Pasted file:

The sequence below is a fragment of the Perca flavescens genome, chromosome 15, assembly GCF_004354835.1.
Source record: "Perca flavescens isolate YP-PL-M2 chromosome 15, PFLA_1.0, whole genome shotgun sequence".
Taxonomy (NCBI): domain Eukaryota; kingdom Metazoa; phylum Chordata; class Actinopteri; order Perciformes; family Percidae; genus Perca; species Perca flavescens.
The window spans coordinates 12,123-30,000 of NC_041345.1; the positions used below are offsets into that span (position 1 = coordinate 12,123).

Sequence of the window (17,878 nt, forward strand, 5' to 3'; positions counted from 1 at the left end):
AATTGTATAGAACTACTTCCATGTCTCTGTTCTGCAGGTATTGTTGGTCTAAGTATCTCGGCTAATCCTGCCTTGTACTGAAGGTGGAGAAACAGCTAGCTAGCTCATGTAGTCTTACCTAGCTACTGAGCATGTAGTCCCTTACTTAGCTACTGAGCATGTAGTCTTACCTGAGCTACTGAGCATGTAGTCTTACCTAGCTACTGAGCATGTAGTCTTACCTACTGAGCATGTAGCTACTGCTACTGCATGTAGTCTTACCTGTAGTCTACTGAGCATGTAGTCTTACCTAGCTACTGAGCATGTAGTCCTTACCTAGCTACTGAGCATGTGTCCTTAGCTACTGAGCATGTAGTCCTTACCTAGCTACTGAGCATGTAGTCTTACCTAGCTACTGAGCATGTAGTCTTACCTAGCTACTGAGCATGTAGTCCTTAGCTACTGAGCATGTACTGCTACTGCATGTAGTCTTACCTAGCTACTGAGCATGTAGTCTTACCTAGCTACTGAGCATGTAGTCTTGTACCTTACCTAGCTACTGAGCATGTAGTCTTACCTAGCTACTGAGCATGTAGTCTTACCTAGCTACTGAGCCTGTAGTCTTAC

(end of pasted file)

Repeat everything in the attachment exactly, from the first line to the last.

The sequence below is a fragment of the Perca flavescens genome, chromosome 15, assembly GCF_004354835.1.
Source record: "Perca flavescens isolate YP-PL-M2 chromosome 15, PFLA_1.0, whole genome shotgun sequence".
Taxonomy (NCBI): domain Eukaryota; kingdom Metazoa; phylum Chordata; class Actinopteri; order Perciformes; family Percidae; genus Perca; species Perca flavescens.
The window spans coordinates 12,123-30,000 of NC_041345.1; the positions used below are offsets into that span (position 1 = coordinate 12,123).

Sequence of the window (17,878 nt, forward strand, 5' to 3'; positions counted from 1 at the left end):
AATTGTATAGAACTACTTCCATGTCTCTGTTCTGCAGGTATTGTTGGTCTAAGTATCTCGGCTAATCCTGCCTTGTACTGAAGGTGGAGAAACAGCTAGCTAGCTCATGTAGTCTTACCTAGCTACTGAGCATGTAGTCCCTTACTTAGCTACTGAGCATGTAGTCTTACCTGAGCTACTGAGCATGTAGTCTTACCTAGCTACTGAGCATGTAGTCTTACCTACTGAGCATGTAGCTACTGCTACTGCATGTAGTCTTACCTGTAGTCTACTGAGCATGTAGTCTTACCTAGCTACTGAGCATGTAGTCCTTACCTAGCTACTGAGCATGTGTCCTTAGCTACTGAGCATGTAGTCCTTACCTAGCTACTGAGCATGTAGTCTTACCTAGCTACTGAGCATGTAGTCTTACCTAGCTACTGAGCATGTAGTCCTTAGCTACTGAGCATGTACTGCTACTGCATGTAGTCTTACCTAGCTACTGAGCATGTAGTCTTACCTAGCTACTGAGCATGTAGTCTTGTACCTTACCTAGCTACTGAGCATGTAGTCTTACCTAGCTACTGAGCATGTAGTCTTACCTAGCTACTGAGCCTGTAGTCTTAC